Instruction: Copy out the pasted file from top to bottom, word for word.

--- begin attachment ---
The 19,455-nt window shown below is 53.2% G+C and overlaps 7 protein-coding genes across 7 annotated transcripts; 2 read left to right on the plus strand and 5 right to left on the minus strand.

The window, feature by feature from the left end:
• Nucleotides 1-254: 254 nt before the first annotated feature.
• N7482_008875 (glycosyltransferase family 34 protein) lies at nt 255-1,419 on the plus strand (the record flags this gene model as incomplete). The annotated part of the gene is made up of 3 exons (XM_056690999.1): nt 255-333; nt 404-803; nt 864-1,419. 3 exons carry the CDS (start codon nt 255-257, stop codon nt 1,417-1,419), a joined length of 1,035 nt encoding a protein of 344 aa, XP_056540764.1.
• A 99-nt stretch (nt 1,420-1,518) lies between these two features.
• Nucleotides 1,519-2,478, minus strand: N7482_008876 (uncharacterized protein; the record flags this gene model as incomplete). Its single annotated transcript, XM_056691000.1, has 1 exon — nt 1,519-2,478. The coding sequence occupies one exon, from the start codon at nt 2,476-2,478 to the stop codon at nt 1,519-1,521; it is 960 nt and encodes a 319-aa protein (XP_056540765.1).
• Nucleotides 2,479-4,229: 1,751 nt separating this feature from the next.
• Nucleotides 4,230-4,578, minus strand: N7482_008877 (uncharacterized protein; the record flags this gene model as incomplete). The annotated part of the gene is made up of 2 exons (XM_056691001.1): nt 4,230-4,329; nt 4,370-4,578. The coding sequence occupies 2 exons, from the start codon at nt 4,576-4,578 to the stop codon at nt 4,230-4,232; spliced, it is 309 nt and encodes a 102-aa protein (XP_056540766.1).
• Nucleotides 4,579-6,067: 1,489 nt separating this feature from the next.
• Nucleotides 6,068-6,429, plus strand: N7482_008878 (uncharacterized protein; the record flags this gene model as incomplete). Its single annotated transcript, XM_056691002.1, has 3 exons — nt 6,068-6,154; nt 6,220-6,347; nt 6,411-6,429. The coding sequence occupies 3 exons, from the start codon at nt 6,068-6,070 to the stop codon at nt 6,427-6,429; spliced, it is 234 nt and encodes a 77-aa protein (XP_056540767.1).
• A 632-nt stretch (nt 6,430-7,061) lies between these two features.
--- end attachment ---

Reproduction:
The 19,455-nt window shown below is 53.2% G+C and overlaps 7 protein-coding genes across 7 annotated transcripts; 2 read left to right on the plus strand and 5 right to left on the minus strand.

The window, feature by feature from the left end:
• Nucleotides 1-254: 254 nt before the first annotated feature.
• N7482_008875 (glycosyltransferase family 34 protein) lies at nt 255-1,419 on the plus strand (the record flags this gene model as incomplete). The annotated part of the gene is made up of 3 exons (XM_056690999.1): nt 255-333; nt 404-803; nt 864-1,419. 3 exons carry the CDS (start codon nt 255-257, stop codon nt 1,417-1,419), a joined length of 1,035 nt encoding a protein of 344 aa, XP_056540764.1.
• A 99-nt stretch (nt 1,420-1,518) lies between these two features.
• Nucleotides 1,519-2,478, minus strand: N7482_008876 (uncharacterized protein; the record flags this gene model as incomplete). Its single annotated transcript, XM_056691000.1, has 1 exon — nt 1,519-2,478. The coding sequence occupies one exon, from the start codon at nt 2,476-2,478 to the stop codon at nt 1,519-1,521; it is 960 nt and encodes a 319-aa protein (XP_056540765.1).
• Nucleotides 2,479-4,229: 1,751 nt separating this feature from the next.
• Nucleotides 4,230-4,578, minus strand: N7482_008877 (uncharacterized protein; the record flags this gene model as incomplete). The annotated part of the gene is made up of 2 exons (XM_056691001.1): nt 4,230-4,329; nt 4,370-4,578. The coding sequence occupies 2 exons, from the start codon at nt 4,576-4,578 to the stop codon at nt 4,230-4,232; spliced, it is 309 nt and encodes a 102-aa protein (XP_056540766.1).
• Nucleotides 4,579-6,067: 1,489 nt separating this feature from the next.
• Nucleotides 6,068-6,429, plus strand: N7482_008878 (uncharacterized protein; the record flags this gene model as incomplete). Its single annotated transcript, XM_056691002.1, has 3 exons — nt 6,068-6,154; nt 6,220-6,347; nt 6,411-6,429. The coding sequence occupies 3 exons, from the start codon at nt 6,068-6,070 to the stop codon at nt 6,427-6,429; spliced, it is 234 nt and encodes a 77-aa protein (XP_056540767.1).
• A 632-nt stretch (nt 6,430-7,061) lies between these two features.